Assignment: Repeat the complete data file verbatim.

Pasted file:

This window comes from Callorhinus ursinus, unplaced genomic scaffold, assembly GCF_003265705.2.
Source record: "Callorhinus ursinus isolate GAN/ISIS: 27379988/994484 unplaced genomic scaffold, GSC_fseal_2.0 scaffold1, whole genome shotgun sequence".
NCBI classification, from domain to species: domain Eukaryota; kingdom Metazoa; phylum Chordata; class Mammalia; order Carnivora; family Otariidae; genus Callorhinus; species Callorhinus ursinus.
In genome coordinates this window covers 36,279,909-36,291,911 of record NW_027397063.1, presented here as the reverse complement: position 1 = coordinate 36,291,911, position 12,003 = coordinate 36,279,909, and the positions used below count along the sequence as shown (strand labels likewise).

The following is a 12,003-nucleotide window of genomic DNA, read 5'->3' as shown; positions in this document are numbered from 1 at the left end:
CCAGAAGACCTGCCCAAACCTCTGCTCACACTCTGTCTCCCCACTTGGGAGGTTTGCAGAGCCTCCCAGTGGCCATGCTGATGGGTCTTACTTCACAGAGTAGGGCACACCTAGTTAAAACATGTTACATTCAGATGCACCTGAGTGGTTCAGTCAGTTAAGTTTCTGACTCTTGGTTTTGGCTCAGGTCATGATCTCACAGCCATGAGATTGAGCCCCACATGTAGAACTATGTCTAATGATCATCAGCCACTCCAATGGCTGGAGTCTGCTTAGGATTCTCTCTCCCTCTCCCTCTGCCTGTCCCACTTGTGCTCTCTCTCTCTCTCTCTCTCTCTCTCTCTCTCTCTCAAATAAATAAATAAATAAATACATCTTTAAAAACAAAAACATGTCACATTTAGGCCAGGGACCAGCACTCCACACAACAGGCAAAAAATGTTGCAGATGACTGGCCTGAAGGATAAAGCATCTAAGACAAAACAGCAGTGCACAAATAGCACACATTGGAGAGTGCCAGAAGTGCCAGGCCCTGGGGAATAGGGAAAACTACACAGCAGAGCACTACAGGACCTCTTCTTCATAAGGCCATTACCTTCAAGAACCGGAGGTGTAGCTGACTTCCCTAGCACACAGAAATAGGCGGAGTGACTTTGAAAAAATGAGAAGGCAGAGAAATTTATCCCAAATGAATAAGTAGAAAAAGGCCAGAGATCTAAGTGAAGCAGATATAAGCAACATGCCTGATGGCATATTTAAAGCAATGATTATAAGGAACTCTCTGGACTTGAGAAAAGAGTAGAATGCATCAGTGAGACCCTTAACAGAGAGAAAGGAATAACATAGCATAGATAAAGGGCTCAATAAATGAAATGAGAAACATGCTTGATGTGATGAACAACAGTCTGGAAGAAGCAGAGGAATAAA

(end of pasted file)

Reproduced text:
This window comes from Callorhinus ursinus, unplaced genomic scaffold, assembly GCF_003265705.2.
Source record: "Callorhinus ursinus isolate GAN/ISIS: 27379988/994484 unplaced genomic scaffold, GSC_fseal_2.0 scaffold1, whole genome shotgun sequence".
NCBI classification, from domain to species: domain Eukaryota; kingdom Metazoa; phylum Chordata; class Mammalia; order Carnivora; family Otariidae; genus Callorhinus; species Callorhinus ursinus.
In genome coordinates this window covers 36,279,909-36,291,911 of record NW_027397063.1, presented here as the reverse complement: position 1 = coordinate 36,291,911, position 12,003 = coordinate 36,279,909, and the positions used below count along the sequence as shown (strand labels likewise).

The following is a 12,003-nucleotide window of genomic DNA, read 5'->3' as shown; positions in this document are numbered from 1 at the left end:
CCAGAAGACCTGCCCAAACCTCTGCTCACACTCTGTCTCCCCACTTGGGAGGTTTGCAGAGCCTCCCAGTGGCCATGCTGATGGGTCTTACTTCACAGAGTAGGGCACACCTAGTTAAAACATGTTACATTCAGATGCACCTGAGTGGTTCAGTCAGTTAAGTTTCTGACTCTTGGTTTTGGCTCAGGTCATGATCTCACAGCCATGAGATTGAGCCCCACATGTAGAACTATGTCTAATGATCATCAGCCACTCCAATGGCTGGAGTCTGCTTAGGATTCTCTCTCCCTCTCCCTCTGCCTGTCCCACTTGTGCTCTCTCTCTCTCTCTCTCTCTCTCTCTCTCTCTCTCAAATAAATAAATAAATAAATACATCTTTAAAAACAAAAACATGTCACATTTAGGCCAGGGACCAGCACTCCACACAACAGGCAAAAAATGTTGCAGATGACTGGCCTGAAGGATAAAGCATCTAAGACAAAACAGCAGTGCACAAATAGCACACATTGGAGAGTGCCAGAAGTGCCAGGCCCTGGGGAATAGGGAAAACTACACAGCAGAGCACTACAGGACCTCTTCTTCATAAGGCCATTACCTTCAAGAACCGGAGGTGTAGCTGACTTCCCTAGCACACAGAAATAGGCGGAGTGACTTTGAAAAAATGAGAAGGCAGAGAAATTTATCCCAAATGAATAAGTAGAAAAAGGCCAGAGATCTAAGTGAAGCAGATATAAGCAACATGCCTGATGGCATATTTAAAGCAATGATTATAAGGAACTCTCTGGACTTGAGAAAAGAGTAGAATGCATCAGTGAGACCCTTAACAGAGAGAAAGGAATAACATAGCATAGATAAAGGGCTCAATAAATGAAATGAGAAACATGCTTGATGTGATGAACAACAGTCTGGAAGAAGCAGAGGAATAAA